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POLITICS: PennAve

Senate fight over student interest rates starts this week as House debates Veterans Affairs fix

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Politics,Congress,Education,Susan Ferrechio,Senate,House of Representatives,Veterans Affairs,PennAve,Student Loans

The Senate will consider legislation to lower Student loan interest rates this week, while House lawmakers debate measures to cut taxes for small businesses and consider bills aimed at privatizing and reforming veterans' health care.

While legislation churns through both chambers, lawmakers will also be focused on questions surrounding the swap of five Guantanamo Bay detainees for Army Sgt. Bowe Bergdahl, with classified briefings scheduled in both the House and Senate.

President Obama, meanwhile, is expected on Monday to endorse legislation authored by Sen. Elizabeth Warren, D-Mass., that would allow college students and college graduates with existing loans to refinance with the government at a lower interest rate - ranging from 3.86 percent to 6.41 percent.

Democrats propose paying for the legislation by implementing the so-called Buffett Rule, which would require a minimum tax rate of 30 percent for people earning more than than $1 million annually.

“Student loan debt is a drag on this economy,” Warren said. “So this is truly an emergency circumstance. It is hurting people, household by household by household, family by family by family, and it is also hurting this economy.”

Senate Republicans are expected to oppose the legislation, however, because it calls for a tax increase and would also result in the the federal government taking on more student loan debt, since those with private loans would also be permitted to refinance with the government at the lower rates.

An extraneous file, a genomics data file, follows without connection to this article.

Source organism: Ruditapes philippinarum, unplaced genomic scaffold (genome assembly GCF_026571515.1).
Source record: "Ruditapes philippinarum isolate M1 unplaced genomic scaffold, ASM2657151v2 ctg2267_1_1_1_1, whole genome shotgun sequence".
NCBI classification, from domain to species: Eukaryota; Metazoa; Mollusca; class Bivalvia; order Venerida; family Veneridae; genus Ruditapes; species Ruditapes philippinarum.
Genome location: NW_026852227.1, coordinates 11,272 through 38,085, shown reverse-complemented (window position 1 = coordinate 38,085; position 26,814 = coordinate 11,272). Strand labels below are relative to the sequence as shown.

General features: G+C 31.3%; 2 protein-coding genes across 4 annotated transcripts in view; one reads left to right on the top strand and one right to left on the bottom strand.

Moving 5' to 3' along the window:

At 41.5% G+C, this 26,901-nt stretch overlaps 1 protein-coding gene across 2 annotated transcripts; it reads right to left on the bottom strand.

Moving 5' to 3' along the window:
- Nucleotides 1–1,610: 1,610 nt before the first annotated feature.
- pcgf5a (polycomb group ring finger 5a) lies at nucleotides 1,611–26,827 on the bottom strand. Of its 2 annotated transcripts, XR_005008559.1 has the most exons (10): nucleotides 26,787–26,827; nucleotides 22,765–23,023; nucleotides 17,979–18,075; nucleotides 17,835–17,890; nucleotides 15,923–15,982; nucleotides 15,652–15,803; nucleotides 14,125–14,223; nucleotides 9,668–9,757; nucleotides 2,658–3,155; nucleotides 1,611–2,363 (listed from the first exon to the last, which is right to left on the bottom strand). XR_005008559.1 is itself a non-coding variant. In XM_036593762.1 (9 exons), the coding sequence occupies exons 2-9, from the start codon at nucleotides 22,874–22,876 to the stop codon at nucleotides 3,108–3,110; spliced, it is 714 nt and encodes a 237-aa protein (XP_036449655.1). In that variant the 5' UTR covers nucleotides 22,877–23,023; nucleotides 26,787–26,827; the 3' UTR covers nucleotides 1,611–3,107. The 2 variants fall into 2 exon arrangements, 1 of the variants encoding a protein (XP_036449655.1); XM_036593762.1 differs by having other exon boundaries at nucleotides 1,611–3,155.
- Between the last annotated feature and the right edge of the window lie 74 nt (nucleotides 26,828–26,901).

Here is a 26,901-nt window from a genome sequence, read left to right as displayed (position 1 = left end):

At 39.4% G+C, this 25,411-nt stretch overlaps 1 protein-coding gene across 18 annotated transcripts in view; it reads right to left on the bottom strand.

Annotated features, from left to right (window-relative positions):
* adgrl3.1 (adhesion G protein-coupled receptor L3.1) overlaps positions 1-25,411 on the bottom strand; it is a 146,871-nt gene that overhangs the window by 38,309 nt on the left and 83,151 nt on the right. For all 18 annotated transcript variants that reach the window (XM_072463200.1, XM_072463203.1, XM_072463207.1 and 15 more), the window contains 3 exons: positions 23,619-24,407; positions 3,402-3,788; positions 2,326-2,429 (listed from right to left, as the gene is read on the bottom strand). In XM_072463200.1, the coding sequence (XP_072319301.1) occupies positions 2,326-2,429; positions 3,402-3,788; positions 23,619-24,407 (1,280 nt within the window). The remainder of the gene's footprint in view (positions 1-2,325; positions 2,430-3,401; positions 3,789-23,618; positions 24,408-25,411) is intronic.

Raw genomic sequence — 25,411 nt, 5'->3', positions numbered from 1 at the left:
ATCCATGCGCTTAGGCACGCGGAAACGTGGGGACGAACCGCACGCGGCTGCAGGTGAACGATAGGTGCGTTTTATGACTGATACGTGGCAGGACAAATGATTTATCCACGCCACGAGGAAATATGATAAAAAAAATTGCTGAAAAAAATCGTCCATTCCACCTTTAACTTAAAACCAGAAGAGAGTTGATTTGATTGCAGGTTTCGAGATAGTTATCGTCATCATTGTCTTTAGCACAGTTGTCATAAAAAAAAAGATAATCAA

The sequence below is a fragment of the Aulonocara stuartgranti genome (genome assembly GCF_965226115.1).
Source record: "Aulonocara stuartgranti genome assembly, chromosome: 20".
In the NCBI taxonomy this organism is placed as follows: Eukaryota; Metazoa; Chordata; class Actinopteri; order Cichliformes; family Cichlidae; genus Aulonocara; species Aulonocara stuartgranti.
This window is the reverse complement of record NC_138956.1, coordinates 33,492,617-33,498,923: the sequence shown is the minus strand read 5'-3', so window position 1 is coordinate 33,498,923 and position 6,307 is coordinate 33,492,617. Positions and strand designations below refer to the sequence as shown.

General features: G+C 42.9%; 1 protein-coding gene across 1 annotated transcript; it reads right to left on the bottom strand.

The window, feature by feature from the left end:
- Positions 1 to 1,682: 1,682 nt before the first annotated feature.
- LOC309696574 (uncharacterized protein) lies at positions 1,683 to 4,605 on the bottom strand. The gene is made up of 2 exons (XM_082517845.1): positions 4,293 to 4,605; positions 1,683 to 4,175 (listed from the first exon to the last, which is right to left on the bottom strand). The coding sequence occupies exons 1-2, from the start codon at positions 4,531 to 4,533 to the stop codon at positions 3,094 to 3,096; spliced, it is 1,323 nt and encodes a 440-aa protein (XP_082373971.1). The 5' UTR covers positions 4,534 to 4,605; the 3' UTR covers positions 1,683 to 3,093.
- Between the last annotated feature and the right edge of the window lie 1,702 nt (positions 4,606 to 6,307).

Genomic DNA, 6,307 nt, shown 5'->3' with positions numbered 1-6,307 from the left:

The House, meanwhile, will vote on reviving two tax cut measures that expired in 2013. One bill would allow small businesses to deduct some of the the cost of purchasing equipment and supplies while a second bill would make it easier for businesses to donate to charities.

House lawmakers will also debate legislation aimed at addressing the ongoing problems at the Department of Veterans Affairs, which is accused of mismanagement and malfeasance in running the nation's VA medical centers.

The House will vote on legislation authored by House Veterans' Affairs Committee Chairman Jeff Miller, R-Fla. that would allow veterans to obtain medical care at facilities outside of the VA if they experience “extended waiting times for appointments at Department facilities.”

They'll also debate a VA accountability measure requiring the department's inspector general to report back to Congress if VA management is not complying with recommendations to reform the system.

Other House legislation on the agenda this week includes fiscal 2015 spending bills - one that would fund transportation, Housing and Urban Development and another that would fund agriculture, rural development and the Food and Drug Administration.

The House will also debate a bill that would make it easier for people to obtain federally backed loans by redefining by exempting fees and points from the qualified cap on mortgages.

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